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Biol Psychiatry. 2003 May 15;53(10):871-8.

Differential patterns of striatal activation in young children with and without ADHD.

Author information

1
Sackler Institute for Developmental Psychobiology, Weill Medical College of Cornell University, New York, New York 10021, USA.

Abstract

BACKGROUND:

Cognitive control, defined as the ability to suppress inappropriate thoughts and actions, is compromised in attention-deficit/hyperactivity disorder (ADHD). This study examines the neural basis of this deficit.

METHODS:

We used a paradigm that incorporates a parametric manipulation within a go/nogo task, so that the number of go trials preceding a nogo trial is varied to tax the neural systems underlying cognitive control with increasing levels of interference.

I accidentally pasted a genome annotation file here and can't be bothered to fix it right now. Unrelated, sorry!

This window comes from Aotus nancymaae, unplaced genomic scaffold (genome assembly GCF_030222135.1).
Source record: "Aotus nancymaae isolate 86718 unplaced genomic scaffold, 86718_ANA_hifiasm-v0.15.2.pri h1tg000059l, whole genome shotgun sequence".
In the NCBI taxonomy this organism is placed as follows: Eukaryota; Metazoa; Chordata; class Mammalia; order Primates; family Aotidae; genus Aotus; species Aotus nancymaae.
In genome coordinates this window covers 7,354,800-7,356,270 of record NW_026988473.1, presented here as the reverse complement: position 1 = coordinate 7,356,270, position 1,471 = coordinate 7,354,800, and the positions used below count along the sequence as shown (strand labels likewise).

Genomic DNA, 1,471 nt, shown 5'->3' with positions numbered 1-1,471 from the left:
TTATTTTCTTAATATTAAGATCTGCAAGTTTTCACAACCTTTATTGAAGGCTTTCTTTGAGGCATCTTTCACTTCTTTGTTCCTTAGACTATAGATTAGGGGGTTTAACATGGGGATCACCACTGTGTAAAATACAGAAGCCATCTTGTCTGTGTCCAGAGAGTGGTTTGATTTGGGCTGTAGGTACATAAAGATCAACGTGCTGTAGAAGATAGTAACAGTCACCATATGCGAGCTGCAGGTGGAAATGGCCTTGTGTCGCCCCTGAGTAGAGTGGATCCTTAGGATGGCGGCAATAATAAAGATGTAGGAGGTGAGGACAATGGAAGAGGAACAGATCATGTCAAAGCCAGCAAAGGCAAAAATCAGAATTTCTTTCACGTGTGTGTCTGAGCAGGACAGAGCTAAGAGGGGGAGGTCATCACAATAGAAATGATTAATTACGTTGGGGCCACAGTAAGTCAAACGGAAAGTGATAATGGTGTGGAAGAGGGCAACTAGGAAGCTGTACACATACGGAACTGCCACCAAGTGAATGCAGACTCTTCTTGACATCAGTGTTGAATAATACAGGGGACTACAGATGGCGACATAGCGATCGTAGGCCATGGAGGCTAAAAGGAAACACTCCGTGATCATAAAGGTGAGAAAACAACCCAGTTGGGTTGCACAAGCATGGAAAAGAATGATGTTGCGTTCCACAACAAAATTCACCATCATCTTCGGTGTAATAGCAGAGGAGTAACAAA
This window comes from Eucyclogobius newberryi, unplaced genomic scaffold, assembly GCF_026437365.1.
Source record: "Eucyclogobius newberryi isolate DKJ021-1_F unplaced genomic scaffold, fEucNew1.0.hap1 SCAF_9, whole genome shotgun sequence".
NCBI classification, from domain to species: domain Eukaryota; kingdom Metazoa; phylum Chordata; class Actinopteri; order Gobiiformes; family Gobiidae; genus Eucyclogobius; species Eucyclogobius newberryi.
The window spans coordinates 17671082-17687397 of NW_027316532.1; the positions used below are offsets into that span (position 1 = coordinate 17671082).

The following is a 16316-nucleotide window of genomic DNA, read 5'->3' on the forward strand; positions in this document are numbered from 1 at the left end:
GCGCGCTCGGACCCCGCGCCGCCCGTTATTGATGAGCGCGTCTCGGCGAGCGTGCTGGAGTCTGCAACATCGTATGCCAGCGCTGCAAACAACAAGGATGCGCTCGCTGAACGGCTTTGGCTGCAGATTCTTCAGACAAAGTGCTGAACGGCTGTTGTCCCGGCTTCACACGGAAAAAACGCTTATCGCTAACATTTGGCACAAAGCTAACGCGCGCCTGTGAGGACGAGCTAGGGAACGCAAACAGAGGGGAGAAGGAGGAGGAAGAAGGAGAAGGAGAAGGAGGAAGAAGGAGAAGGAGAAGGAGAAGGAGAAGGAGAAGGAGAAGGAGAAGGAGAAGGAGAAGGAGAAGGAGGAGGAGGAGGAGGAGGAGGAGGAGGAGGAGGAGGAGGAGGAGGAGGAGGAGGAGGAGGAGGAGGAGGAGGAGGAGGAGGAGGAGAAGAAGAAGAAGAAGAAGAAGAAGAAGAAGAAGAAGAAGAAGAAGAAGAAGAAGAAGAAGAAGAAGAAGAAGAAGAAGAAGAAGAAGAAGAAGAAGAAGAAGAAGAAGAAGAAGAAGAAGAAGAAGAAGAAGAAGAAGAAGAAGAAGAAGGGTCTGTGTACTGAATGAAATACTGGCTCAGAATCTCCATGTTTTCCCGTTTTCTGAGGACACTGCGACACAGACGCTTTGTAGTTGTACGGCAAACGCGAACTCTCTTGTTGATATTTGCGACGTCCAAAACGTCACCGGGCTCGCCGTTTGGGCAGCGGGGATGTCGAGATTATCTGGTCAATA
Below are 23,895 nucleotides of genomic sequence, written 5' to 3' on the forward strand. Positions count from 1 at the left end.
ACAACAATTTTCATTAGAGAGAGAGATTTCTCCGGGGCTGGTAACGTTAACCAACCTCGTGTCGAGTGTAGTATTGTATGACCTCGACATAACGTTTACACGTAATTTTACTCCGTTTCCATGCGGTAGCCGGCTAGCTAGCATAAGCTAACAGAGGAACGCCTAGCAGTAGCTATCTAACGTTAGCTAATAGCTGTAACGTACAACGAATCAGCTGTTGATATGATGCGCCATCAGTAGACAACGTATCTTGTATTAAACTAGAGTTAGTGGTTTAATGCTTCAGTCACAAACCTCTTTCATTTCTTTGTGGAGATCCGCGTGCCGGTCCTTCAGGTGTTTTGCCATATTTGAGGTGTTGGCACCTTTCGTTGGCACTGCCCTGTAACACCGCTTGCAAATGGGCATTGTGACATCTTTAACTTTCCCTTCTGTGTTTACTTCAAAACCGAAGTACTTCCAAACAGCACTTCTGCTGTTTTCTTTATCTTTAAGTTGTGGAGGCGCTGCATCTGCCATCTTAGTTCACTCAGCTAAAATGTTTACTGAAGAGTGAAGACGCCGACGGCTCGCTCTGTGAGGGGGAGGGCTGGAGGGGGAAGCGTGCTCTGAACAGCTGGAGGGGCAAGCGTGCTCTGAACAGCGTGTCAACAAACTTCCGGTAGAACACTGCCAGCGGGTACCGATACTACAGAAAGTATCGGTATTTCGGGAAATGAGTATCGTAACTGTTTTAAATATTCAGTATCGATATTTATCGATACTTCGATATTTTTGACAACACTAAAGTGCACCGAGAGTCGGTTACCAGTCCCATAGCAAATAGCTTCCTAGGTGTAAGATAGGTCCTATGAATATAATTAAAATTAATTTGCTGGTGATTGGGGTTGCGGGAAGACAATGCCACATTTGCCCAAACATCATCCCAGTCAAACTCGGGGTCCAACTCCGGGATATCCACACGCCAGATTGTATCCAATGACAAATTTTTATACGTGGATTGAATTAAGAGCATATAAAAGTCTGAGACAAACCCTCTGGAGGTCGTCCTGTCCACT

RESULTS:

Using this paradigm in combination with event-related functional magnetic resonance imaging (fMRI), we show that children without ADHD have increased susceptibility to interference with increasing numbers of go trials preceding a nogo trial, but children with ADHD have difficulty even with a single go trial preceding a nogo trial. In addition, children with ADHD do not activate frontostriatal regions in the same manner as normally developing children, but rather rely on a more diffuse network of regions, including more posterior and dorsolateral prefrontal regions.

CONCLUSIONS:

Normal immature cognition may be characterized as being susceptible to interference and supported by the maturation of frontostriatal circuitry. ADHD children show a slightly different cognitive profile at 6 to 10 years of age that is paralleled by a relative lack of or delay in the maturation of ventral frontostriatal circuitry.

PMID:
12742674
[Indexed for MEDLINE]
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